Desktops, tablets, netbooks, notebooks, laptops, ultrabooks… HELP!
It seems like every other week a new type of device comes out that will have you all flummoxed! Long gone are the times where having a computer meant having a computer desktop underneath the desk with a mouse, keyboard and monitor connected to it.
There are so many different types of computers available out there that it can be hard to determine what exactly we are looking for. Not to mention is that some companies have trademarked certain names which only adds to the number of different of labels floating around out there.
But don’t worry, here we list a simple guide to all those different types of devices out there.
These are the “old school” (but still just as relevant) computers that Bill Gates once famously (and correctly) predicted would be sitting in almost everyone’s homes. For PCs you have your desktop computer plugged in to monitor with a mouse and keyboard. (Mac desktops combine the computer and monitor into one unit.)
These powerhouses are the only thing on the list that couldn’t be considering “mobile computing”. However, despite the surge of other types of computers, desktops are still as relevant today as they were 15 or so years ago.
Desktops are great for gamers who don’t subscribe to dedicated gaming consoles like the Xbox. High performance desktops will outperform their mobile counterparts, making them ideal for things like graphic design, video, video games and surfing the web at home. They also make it easier if you need a lot of windows open at the same time and you also can benefit from dual (or even triple) monitors running from the same unit, depending on what limitation the graphics card has.
Notebooks & Laptops
Is a laptop a notebook? What is the difference between a laptop and a notebook? What should I get, a laptop or a notebook? These are some of the many questions we’re always hearing, and given the history of these two terms, it isn’t difficult to understand why so many people get confused between them.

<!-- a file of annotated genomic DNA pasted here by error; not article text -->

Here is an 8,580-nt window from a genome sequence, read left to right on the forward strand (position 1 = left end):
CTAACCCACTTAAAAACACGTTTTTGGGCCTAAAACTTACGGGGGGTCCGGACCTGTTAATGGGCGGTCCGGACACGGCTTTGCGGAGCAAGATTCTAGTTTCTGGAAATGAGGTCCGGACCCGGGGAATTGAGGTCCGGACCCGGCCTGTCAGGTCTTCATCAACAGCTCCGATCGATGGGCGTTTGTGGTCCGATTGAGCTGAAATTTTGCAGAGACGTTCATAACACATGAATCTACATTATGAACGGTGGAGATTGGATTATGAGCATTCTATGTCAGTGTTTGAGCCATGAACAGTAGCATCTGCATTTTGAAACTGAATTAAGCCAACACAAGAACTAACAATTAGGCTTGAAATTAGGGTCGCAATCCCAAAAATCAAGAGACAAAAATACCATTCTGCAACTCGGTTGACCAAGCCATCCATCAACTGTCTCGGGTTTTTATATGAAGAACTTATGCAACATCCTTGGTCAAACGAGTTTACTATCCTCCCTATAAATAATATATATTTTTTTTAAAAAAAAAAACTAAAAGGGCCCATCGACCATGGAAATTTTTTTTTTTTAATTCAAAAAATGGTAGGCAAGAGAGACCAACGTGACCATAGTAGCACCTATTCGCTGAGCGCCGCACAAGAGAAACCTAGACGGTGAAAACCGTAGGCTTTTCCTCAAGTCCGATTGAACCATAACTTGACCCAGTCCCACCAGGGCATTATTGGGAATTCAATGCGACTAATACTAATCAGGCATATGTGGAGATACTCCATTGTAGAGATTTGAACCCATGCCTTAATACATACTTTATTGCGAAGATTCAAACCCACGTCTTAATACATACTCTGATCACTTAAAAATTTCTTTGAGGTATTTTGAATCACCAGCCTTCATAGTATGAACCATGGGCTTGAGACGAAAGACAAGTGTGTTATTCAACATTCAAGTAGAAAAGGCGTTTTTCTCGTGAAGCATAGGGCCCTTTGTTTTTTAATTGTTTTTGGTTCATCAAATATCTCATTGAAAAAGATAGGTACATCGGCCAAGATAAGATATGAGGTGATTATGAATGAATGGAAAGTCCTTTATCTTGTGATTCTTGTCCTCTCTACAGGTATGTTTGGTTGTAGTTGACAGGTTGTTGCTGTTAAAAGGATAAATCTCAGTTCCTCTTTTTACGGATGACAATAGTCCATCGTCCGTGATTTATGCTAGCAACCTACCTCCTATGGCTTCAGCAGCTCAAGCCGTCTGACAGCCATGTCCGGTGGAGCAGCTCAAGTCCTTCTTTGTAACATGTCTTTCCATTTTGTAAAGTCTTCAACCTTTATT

Today, there is very little difference between laptops and notebooks. The first popular computer after desktop PCs were laptops. They were the first portable personal computer, but back when they first came out they were often pretty big and bulky (remember your first mobile phone?)
Then came a slightly smaller, lighter (but less powerful) version of laptops, known as notebooks.
However with technology improving, allowing manufacturers to create increasingly slim and lightweight computers, and with the demand for large laptops pretty low, laptops and notebooks began to converge on each other, and these days the terms are pretty much interchangeable.
Traditionalists may say that notebooks are still generally smaller and lighter, but really there is very little difference. Both will generally (but not always) come with a CD drive. They may come with a dedicated graphics chip depending on how much you want to spend, and screen size will usually range from 14” to 17”, with the most common screen size being around 15”.
What’s important is that you make sure that the computer has everything you need before you buy it. Laptops and notebooks may be interchangeable these days, but the range of products available can vary quite a lot.